Rewarding No Matter Where You Go or What You Eat

The sweet smell of pumpkin pie wafted through the cabin and out of the companionway as Jill hoisted the tasty dessert up to me. Admiring it, I gently placed it under Yahtzee’s dodger on a folded towel to let it cool in the late November air. Ready to take its place in the oven was the traditional turkey dinner, along with green bean and corn casseroles. Atop our Force 10 stove sat potatoes ready to be boiled and mashed, the preparations for gravy were underway, and a colorful salad waited to be dressed.

Yes, Thanksgiving Day was upon us, and — with due respect to the heartwarming traditions of most landlubbers — there was no place we’d rather have been than right there on the dock at Blake Island.

Fifteen minutes later, the park ranger came by to say hi on one of his jaunts around the premises and remarked, “That pie smells delicious. But if you want to enjoy it tonight, I’d put it down below to cool before the racoons get into it.”

No way were Blake’s famously pesky raccoons getting our pie, and it was quickly and securely tucked away in the cabin to finish resting.

Porter and Magnus play in the rocks at Blake Island.

That evening, we devoured a savory Thanksgiving dinner aboard our beloved boat home for the very first time. We’ve certainly dabbled in more customary shoreside holiday festivities, too, but we’ve now done Thanksgiving on the boat several times, each in a different location with a slightly different twist on the fare. That first one at Blake Island, though, was memorable because we were figuring it out as we went along. While Yahtzee’s galley is plenty big for preparing most meals, cooking a full turkey smorgasbord was a new ball game. Without the convenience of a large kitchen, it took some planning and creativity to get it all right.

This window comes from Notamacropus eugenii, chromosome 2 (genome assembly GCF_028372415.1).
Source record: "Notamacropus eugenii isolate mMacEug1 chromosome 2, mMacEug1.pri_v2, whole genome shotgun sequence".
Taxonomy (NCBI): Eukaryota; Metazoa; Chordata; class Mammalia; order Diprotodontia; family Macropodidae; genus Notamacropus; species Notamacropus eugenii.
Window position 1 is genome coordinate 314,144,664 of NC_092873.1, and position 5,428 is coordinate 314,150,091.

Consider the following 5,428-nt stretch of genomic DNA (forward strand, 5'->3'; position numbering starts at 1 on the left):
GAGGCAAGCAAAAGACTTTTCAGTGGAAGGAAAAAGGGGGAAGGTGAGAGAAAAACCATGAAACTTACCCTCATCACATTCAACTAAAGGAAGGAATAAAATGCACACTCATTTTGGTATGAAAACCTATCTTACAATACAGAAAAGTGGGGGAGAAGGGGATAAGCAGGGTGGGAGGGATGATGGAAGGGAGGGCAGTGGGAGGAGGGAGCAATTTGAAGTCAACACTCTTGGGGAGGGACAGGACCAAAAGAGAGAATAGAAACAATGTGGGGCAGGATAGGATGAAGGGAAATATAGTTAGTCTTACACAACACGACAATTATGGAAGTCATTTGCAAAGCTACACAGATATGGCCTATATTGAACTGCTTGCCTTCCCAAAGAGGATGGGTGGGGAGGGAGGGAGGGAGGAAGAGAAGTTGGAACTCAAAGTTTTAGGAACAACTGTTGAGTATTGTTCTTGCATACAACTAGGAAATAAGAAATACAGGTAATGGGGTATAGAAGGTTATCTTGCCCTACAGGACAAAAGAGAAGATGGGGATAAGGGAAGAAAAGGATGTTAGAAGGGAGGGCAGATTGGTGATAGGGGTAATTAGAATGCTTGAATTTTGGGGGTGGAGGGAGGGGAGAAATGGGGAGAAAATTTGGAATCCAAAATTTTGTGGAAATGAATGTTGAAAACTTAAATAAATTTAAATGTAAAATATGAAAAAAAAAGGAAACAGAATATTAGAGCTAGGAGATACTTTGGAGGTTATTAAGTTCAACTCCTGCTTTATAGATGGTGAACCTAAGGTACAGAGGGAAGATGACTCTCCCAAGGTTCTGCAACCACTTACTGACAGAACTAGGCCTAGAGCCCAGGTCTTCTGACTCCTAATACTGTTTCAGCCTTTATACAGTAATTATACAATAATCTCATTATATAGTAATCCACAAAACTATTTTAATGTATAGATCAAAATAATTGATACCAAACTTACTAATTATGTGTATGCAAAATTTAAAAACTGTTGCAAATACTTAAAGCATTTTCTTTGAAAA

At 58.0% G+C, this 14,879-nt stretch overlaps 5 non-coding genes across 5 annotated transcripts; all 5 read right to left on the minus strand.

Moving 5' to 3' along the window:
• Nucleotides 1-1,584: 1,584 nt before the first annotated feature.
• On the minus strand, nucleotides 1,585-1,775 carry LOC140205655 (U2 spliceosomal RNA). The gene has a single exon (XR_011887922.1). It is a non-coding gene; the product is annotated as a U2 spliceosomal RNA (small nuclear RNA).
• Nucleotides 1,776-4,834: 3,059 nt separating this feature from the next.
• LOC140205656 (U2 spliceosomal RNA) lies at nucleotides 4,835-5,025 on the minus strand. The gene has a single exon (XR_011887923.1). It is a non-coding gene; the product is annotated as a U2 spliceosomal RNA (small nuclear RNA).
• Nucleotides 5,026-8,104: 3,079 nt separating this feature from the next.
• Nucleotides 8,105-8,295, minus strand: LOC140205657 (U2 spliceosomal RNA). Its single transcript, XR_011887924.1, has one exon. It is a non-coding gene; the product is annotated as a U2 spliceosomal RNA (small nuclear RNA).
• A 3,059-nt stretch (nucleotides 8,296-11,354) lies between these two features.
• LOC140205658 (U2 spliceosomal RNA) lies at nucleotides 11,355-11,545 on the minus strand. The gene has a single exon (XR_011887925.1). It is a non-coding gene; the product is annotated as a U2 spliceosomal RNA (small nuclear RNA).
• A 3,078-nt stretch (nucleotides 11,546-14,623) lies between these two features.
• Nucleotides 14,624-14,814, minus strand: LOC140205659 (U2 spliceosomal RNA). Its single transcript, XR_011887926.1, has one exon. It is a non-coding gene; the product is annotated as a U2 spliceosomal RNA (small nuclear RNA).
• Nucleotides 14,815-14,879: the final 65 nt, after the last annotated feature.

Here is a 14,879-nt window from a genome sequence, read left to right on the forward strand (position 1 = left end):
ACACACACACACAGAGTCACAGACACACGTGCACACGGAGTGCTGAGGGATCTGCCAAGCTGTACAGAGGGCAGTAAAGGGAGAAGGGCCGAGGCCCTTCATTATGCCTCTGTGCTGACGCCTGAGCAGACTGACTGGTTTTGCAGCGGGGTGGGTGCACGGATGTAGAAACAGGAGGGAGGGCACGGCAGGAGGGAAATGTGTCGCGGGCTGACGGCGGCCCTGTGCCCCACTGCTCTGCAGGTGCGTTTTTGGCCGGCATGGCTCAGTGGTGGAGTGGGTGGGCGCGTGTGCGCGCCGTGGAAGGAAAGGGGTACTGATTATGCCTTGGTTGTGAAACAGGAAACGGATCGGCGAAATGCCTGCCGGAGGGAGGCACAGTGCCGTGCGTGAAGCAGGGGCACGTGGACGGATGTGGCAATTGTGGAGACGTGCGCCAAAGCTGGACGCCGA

Fortunately, we did get it right and, despite the threat of sharing our scrumptious meal with curious raccoons, we revelled in the joys of spending our favorite holiday on our boat as a family. We also savored all that Blake Island has to offer in the offseason. When not preparing food, we hiked around the island, stopped to skip rocks, and had a fire in a warming hut on shore. For central Sound boaters looking for a Thanksgiving getaway, Blake is hard to beat.

The fun of our Thanksgiving weekend didn’t end there. From Blake, we caught a southerly breeze and skimmed up the west side of Bainbridge Island and on to Poulsbo. Winter holiday cruises around Puget Sound and the greater Salish Sea seem to have a choose-your-own-adventure nature — especially for those working a traditional 9 to 5, as we were at the time. With an extra long weekend, you can play the winds and tides. There are so many options, no matter where your homeport is. Had there been a northerly, our plan was to sail for Gig Harbor.

As one would expect, the feast continued in Poulsbo at Sluy’s Bakery and a couple of our favorite local eateries, all washed down by beers at Valhöll Brewing. Full and happy, we then set sail for the top of Bainbridge for our last night out and anchored at Port Madison. With our diesel heater keeping the cabin cozy and rain pitter-pattering on the cabin top, we snacked on leftovers from our Thanksgiving dinner and talked and laughed about various highlights from the weekend. The next morning, we made our way back to Shilshole and felt pangs of triumph as we tied Yahtzee up in her slip. Our first Thanksgiving aboard had been a success, and we were excited to see what future adventures would bring.


Having celebrated many holidays aboard in the years since, experience has taught us that the key to a stress-free celebration is preparation. For liveaboards or full-time cruisers, this can be a bit easier because you’ll probably have most of the spices and many ingredients in your ship stores already. And you’ll likely already have all the pots, pans, and cooking utensils that you’ll need to whip up your holiday delicacies. It’s a good idea to take stock of what you have so that you can grab anything you’re missing—last minute trips to the store get more difficult once you’re underway. Even with a pantry and galley stocked with the essentials, you’ll need to make a heavy holiday provisioning run before setting off.